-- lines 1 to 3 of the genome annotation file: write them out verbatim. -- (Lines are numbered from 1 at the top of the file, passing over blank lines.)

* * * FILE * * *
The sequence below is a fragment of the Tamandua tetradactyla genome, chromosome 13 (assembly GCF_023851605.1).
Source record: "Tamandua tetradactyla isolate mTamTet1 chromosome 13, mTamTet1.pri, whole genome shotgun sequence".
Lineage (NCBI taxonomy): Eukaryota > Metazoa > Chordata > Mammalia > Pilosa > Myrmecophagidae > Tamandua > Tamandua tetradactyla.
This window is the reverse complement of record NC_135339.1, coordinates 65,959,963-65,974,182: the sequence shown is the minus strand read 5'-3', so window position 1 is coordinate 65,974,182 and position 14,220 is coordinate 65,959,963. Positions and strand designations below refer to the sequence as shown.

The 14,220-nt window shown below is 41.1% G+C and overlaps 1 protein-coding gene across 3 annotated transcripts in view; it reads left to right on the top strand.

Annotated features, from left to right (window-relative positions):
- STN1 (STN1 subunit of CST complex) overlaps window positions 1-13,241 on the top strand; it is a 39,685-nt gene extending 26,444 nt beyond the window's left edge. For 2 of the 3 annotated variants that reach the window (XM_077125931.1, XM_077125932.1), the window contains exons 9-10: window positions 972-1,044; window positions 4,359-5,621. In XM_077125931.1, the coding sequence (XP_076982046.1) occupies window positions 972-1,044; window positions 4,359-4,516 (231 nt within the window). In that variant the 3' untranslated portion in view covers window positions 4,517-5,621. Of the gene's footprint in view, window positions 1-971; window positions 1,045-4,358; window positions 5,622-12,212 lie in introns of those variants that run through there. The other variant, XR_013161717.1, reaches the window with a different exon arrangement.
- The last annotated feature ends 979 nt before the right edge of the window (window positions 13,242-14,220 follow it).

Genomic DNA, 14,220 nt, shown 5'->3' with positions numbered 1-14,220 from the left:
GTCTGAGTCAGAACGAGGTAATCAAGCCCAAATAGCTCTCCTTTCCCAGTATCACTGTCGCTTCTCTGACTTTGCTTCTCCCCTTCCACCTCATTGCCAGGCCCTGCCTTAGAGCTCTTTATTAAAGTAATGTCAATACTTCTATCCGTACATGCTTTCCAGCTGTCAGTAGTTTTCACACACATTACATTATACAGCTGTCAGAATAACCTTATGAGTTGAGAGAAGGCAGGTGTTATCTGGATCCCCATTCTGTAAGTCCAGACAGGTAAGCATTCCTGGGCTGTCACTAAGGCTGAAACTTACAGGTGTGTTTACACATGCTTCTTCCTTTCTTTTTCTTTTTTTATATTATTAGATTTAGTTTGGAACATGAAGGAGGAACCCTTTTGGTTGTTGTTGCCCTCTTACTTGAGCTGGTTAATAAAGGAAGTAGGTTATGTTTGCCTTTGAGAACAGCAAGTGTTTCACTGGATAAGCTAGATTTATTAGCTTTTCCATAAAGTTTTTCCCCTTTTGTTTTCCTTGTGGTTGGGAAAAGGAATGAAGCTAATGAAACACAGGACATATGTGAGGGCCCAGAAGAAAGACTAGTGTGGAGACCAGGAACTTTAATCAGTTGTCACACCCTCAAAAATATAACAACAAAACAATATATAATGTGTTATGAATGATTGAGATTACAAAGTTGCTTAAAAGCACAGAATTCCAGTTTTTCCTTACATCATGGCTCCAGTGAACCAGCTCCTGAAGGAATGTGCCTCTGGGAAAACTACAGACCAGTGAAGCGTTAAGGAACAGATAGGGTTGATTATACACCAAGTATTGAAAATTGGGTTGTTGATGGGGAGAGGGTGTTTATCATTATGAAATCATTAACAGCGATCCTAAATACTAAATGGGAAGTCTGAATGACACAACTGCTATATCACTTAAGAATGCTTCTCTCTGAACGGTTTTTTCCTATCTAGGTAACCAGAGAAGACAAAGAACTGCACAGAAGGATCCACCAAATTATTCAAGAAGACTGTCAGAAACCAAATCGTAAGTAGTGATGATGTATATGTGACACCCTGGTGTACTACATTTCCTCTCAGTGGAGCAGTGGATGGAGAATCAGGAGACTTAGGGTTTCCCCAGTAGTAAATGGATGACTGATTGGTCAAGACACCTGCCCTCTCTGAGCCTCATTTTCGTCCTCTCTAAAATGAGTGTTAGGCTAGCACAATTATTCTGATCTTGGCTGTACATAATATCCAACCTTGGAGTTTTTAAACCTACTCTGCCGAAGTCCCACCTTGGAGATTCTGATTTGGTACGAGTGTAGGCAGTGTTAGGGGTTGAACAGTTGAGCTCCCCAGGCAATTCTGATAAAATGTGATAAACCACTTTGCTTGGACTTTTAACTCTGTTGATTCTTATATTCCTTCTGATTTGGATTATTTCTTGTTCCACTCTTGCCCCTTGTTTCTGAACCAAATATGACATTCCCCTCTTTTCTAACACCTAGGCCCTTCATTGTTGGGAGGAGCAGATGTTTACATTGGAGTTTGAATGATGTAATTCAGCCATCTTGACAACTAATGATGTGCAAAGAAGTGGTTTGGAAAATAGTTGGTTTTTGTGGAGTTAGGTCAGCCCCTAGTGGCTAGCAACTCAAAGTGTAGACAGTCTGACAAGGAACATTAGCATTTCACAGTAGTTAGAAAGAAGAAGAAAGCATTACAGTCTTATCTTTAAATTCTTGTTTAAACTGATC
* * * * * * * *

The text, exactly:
The sequence below is a fragment of the Tamandua tetradactyla genome, chromosome 13 (assembly GCF_023851605.1).
Source record: "Tamandua tetradactyla isolate mTamTet1 chromosome 13, mTamTet1.pri, whole genome shotgun sequence".
Lineage (NCBI taxonomy): Eukaryota > Metazoa > Chordata > Mammalia > Pilosa > Myrmecophagidae > Tamandua > Tamandua tetradactyla.